The United States’ present approach to countering China’s continued creeping aggression in the South China Sea has failed. The U.S. Navy is not achieving it long-term political objectives of using Freedom of Navigation Operations (FONOPs) to substantively change China’s revisionist attitudes and belligerent behavior in the region, or to uphold the rule of international law. However, our failure thus far is not final. While the cancerous expansion of Chinese terrestrial outposts and coercive maritime presence in the South China Sea is now considerably more advanced from when U.S. FONOPs began, there is still time to retrieve the situation before the regional and international communities either politically recognize China’s ill-gotten gains or capitulate to its continental conception of sovereignty over ocean areas. Staging a recovery requires that we come to a new understanding of the core nature of the threat, reexamine our current efforts to discern their effect on the decisive center of gravity, and apply learning from our own not-too-distant history to craft new strategies and operational concepts that will capture the initiative and more effectively achieve our just aim of upholding freedom of the sea and the rule of law in the international sphere.
China’s multi-pronged strategy to advance its revisionist aims in the South China Sea—up and down the conflict spectrum and across different domains—has taken on the character of an attacking octopus, such that multiple simultaneous and independent lines of effort, capable of being defeated individually, are combined to confuse and overwhelm a defender before they can formulate a coherent response to the aggressor either in detail or in aggregate. Much attention has been paid to the challenges posed by China’s efforts at territorial aggrandizement via the physical reclamation of land on Chinese-occupied maritime features, and its pursuit of local military dominance by the expansion of anti-access/area denial envelopes, both through the construction of air, naval, and missile facilities on new artificial island structures and through the increased presence of high-end mobile naval forces of the People’s Liberation Army Navy. At its core, however, the decisive component and center of gravity of the struggle now transpiring in the South China Sea is the contest between two mutually exclusive legal systems of authority, namely the rule of current international law versus China’s continentalist revisionism.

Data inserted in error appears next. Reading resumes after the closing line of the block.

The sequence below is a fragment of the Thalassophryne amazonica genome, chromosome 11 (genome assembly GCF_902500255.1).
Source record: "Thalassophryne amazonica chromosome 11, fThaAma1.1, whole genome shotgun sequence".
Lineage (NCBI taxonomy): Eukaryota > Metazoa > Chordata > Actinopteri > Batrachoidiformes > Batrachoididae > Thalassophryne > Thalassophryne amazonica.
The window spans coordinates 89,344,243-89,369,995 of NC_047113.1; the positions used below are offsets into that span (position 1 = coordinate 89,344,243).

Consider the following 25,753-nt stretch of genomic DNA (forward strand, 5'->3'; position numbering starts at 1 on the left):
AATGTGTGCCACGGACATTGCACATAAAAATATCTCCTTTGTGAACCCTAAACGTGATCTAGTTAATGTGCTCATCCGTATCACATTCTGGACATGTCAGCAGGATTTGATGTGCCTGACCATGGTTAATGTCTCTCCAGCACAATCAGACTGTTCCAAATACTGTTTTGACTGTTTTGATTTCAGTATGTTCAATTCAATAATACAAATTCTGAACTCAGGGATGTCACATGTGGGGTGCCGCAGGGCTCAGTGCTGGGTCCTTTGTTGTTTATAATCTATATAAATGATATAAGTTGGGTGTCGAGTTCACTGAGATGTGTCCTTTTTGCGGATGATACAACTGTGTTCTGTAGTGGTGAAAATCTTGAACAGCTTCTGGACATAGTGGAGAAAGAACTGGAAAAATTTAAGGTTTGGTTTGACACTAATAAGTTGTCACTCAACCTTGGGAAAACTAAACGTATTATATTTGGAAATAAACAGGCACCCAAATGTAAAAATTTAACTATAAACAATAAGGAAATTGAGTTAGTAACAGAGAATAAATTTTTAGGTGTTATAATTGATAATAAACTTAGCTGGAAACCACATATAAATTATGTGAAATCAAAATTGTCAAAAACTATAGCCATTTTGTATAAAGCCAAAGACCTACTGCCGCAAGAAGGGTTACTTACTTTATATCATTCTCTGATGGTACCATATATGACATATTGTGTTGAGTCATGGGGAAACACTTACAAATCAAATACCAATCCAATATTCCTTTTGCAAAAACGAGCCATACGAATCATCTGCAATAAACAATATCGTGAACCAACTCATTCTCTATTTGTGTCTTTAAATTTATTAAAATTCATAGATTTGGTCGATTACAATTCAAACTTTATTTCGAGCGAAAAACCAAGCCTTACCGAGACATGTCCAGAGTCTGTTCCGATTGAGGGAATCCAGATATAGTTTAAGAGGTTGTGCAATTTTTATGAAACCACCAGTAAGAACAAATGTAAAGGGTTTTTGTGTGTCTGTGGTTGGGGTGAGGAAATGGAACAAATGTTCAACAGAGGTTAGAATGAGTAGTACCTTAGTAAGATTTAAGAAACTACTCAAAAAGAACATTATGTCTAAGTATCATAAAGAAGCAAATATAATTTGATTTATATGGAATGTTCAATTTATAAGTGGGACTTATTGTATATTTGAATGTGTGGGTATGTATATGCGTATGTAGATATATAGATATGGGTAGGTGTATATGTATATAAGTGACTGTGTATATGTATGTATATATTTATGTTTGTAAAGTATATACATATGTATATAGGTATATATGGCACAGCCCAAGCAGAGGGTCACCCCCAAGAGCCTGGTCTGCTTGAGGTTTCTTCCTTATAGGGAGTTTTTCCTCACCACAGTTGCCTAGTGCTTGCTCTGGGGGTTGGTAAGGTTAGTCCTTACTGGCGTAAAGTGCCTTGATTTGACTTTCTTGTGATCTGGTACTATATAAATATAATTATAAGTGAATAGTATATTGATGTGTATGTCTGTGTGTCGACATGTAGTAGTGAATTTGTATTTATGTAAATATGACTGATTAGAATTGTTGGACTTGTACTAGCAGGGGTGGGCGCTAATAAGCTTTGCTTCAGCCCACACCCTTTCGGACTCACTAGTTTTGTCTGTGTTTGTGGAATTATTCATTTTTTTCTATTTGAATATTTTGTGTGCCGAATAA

Read the Full Article at The National Interest
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